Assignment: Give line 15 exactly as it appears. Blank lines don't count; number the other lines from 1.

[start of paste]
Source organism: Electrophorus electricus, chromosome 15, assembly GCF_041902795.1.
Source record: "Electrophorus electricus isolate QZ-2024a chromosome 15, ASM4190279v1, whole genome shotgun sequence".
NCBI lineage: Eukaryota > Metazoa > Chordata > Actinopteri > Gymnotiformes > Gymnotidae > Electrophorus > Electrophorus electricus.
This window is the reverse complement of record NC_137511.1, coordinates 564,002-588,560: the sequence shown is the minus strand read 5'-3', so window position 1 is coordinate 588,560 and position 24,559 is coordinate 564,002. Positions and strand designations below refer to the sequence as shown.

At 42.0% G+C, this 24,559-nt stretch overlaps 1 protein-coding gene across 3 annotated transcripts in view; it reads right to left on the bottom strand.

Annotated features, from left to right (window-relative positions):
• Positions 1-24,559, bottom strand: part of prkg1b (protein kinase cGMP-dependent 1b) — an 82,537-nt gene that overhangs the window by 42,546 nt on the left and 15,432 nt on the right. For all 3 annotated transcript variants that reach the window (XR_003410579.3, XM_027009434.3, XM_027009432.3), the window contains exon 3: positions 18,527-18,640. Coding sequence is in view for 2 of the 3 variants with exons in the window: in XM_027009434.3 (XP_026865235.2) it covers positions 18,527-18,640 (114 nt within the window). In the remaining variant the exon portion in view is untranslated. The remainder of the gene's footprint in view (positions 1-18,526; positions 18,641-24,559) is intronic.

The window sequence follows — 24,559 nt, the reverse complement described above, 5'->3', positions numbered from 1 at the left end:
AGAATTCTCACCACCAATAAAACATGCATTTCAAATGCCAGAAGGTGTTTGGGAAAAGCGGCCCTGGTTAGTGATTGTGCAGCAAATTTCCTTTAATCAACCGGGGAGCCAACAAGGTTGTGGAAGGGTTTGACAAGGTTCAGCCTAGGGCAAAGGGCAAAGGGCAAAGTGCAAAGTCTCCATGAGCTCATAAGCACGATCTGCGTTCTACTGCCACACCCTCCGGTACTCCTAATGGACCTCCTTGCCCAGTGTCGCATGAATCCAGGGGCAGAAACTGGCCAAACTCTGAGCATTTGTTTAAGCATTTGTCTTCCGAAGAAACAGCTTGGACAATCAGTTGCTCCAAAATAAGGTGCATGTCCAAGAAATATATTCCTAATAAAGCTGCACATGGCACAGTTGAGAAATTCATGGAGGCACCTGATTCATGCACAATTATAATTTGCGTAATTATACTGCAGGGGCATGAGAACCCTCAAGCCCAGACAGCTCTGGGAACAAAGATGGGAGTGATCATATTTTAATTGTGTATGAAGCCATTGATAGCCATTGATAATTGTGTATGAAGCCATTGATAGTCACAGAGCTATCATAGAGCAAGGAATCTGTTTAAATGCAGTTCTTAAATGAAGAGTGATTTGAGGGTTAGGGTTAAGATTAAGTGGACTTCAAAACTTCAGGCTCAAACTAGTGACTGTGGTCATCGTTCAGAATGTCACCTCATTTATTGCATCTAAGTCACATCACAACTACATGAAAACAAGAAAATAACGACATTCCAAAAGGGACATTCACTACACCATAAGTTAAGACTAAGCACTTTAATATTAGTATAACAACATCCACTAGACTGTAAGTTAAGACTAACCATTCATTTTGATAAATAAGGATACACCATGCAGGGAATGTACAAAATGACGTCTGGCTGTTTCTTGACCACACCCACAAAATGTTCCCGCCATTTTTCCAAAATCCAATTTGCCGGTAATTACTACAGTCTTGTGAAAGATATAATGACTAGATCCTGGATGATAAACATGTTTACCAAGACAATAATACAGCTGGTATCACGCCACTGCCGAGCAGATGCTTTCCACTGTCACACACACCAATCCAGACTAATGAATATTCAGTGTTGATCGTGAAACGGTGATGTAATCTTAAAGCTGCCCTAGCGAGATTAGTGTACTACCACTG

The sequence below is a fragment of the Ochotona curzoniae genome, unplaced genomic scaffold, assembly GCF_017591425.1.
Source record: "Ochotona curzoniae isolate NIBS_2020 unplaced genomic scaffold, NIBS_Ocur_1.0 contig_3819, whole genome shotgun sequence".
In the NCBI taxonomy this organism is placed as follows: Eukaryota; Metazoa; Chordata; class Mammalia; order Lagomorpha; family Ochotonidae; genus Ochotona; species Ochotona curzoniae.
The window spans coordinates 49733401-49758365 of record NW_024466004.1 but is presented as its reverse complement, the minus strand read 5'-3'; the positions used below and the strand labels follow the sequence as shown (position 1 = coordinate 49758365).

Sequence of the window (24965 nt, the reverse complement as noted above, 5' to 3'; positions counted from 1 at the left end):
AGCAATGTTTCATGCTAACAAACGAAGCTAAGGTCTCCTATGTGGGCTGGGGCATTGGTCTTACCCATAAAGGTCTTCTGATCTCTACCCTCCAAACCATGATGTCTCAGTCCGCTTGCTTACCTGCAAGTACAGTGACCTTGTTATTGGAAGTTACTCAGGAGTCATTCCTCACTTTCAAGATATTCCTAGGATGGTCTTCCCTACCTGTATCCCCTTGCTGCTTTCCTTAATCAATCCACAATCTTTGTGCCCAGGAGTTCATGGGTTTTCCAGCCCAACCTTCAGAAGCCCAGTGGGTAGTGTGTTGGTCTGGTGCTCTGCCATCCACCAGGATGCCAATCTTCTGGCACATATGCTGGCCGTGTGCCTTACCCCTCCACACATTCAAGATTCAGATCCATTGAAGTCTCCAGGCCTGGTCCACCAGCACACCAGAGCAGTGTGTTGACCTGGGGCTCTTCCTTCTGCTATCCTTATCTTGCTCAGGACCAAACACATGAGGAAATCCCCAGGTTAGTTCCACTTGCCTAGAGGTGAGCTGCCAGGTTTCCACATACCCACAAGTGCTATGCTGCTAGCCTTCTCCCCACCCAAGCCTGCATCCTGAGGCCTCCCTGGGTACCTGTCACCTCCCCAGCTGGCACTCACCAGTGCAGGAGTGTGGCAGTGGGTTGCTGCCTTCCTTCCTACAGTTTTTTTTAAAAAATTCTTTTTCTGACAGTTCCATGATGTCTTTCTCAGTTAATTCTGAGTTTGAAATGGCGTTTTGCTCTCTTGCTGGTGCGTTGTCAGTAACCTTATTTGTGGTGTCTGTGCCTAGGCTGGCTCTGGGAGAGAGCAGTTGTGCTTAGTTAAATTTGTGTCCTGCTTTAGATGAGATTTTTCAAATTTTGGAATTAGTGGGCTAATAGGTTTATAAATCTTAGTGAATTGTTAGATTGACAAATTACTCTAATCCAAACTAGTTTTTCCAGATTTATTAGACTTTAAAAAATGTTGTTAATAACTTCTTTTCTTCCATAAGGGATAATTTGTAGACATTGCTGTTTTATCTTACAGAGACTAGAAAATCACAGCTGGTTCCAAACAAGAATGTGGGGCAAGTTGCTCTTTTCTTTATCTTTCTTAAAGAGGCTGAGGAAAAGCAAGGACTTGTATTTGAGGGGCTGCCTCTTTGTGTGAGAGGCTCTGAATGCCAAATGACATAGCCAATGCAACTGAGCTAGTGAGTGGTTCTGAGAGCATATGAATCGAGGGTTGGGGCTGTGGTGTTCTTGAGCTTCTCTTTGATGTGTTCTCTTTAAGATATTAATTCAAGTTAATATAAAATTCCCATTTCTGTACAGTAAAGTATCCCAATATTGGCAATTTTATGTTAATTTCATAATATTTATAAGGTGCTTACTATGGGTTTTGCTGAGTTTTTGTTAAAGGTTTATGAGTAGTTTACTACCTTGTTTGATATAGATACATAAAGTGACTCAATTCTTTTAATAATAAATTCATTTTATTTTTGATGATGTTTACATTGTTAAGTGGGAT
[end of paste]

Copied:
AGCAATGTTTCATGCTAACAAACGAAGCTAAGGTCTCCTATGTGGGCTGGGGCATTGGTCTTACCCATAAAGGTCTTCTGATCTCTACCCTCCAAACCATGATGTCTCAGTCCGCTTGCTTACCTGCAAGTACAGTGACCTTGTTATTGGAAGTTACTCAGGAGTCATTCCTCACTTTCAAGATATTCCTAGGATGGTCTTCCCTACCTGTATCCCCTTGCTGCTTTCCTTAATCAATCCACAATCTTTGTGCCCAGGAGTTCATGGGTTTTCCAGCCCAACCTTCAGAAGCCCAGTGGGTAGTGTGTTGGTCTGGTGCTCTGCCATCCACCAGGATGCCAATCTTCTGGCACATATGCTGGCCGTGTGCCTTACCCCTCCACACATTCAAGATTCAGATCCATTGAAGTCTCCAGGCCTGGTCCACCAGCACACCAGAGCAGTGTGTTGACCTGGGGCTCTTCCTTCTGCTATCCTTATCTTGCTCAGGACCAAACACATGAGGAAATCCCCAGGTTAGTTCCACTTGCCTAGAGGTGAGCTGCCAGGTTTCCACATACCCACAAGTGCTATGCTGCTAGCCTTCTCCCCACCCAAGCCTGCATCCTGAGGCCTCCCTGGGTACCTGTCACCTCCCCAGCTGGCACTCACCAGTGCAGGAGTGTGGCAGTGGGTTGCTGCCTTCCTTCCTACAGTTTTTTTTAAAAAATTCTTTTTCTGACAGTTCCATGATGTCTTTCTCAGTTAATTCTGAGTTTGAAATGGCGTTTTGCTCTCTTGCTGGTGCGTTGTCAGTAACCTTATTTGTGGTGTCTGTGCCTAGGCTGGCTCTGGGAGAGAGCAGTTGTGCTTAGTTAAATTTGTGTCCTGCTTTAGATGAGATTTTTCAAATTTTGGAATTAGTGGGCTAATAGGTTTATAAATCTTAGTGAATTGTTAGATTGACAAATTACTCTAATCCAAACTAGTTTTTCCAGATTTATTAGACTTTAAAAAATGTTGTTAATAACTTCTTTTCTTCCATAAGGGATAATTTGTAGACATTGCTGTTTTATCTTACAGAGACTAGAAAATCACAGCTGGTTCCAAACAAGAATGTGGGGCAAGTTGCTCTTTTCTTTATCTTTCTTAAAGAGGCTGAGGAAAAGCAAGGACTTGTATTTGAGGGGCTGCCTCTTTGTGTGAGAGGCTCTGAATGCCAAATGACATAGCCAATGCAACTGAGCTAGTGAGTGGTTCTGAGAGCATATGAATCGAGGGTTGGGGCTGTGGTGTTCTTGAGCTTCTCTTTGATGTGTTCTCTTTAAGATATTAATTCAAGTTAATATAAAATTCCCATTTCTGTACAGTAAAGTATCCCAATATTGGCAATTTTATGTTAATTTCATAATATTTATAAGGTGCTTACTATGGGTTTTGCTGAGTTTTTGTTAAAGGTTTATGAGTAGTTTACTACCTTGTTTGATATAGATACATAAAGTGACTCAATTCTTTTAATAATAAATTCATTTTATTTTTGATGATGTTTACATTGTTAAGTGGGAT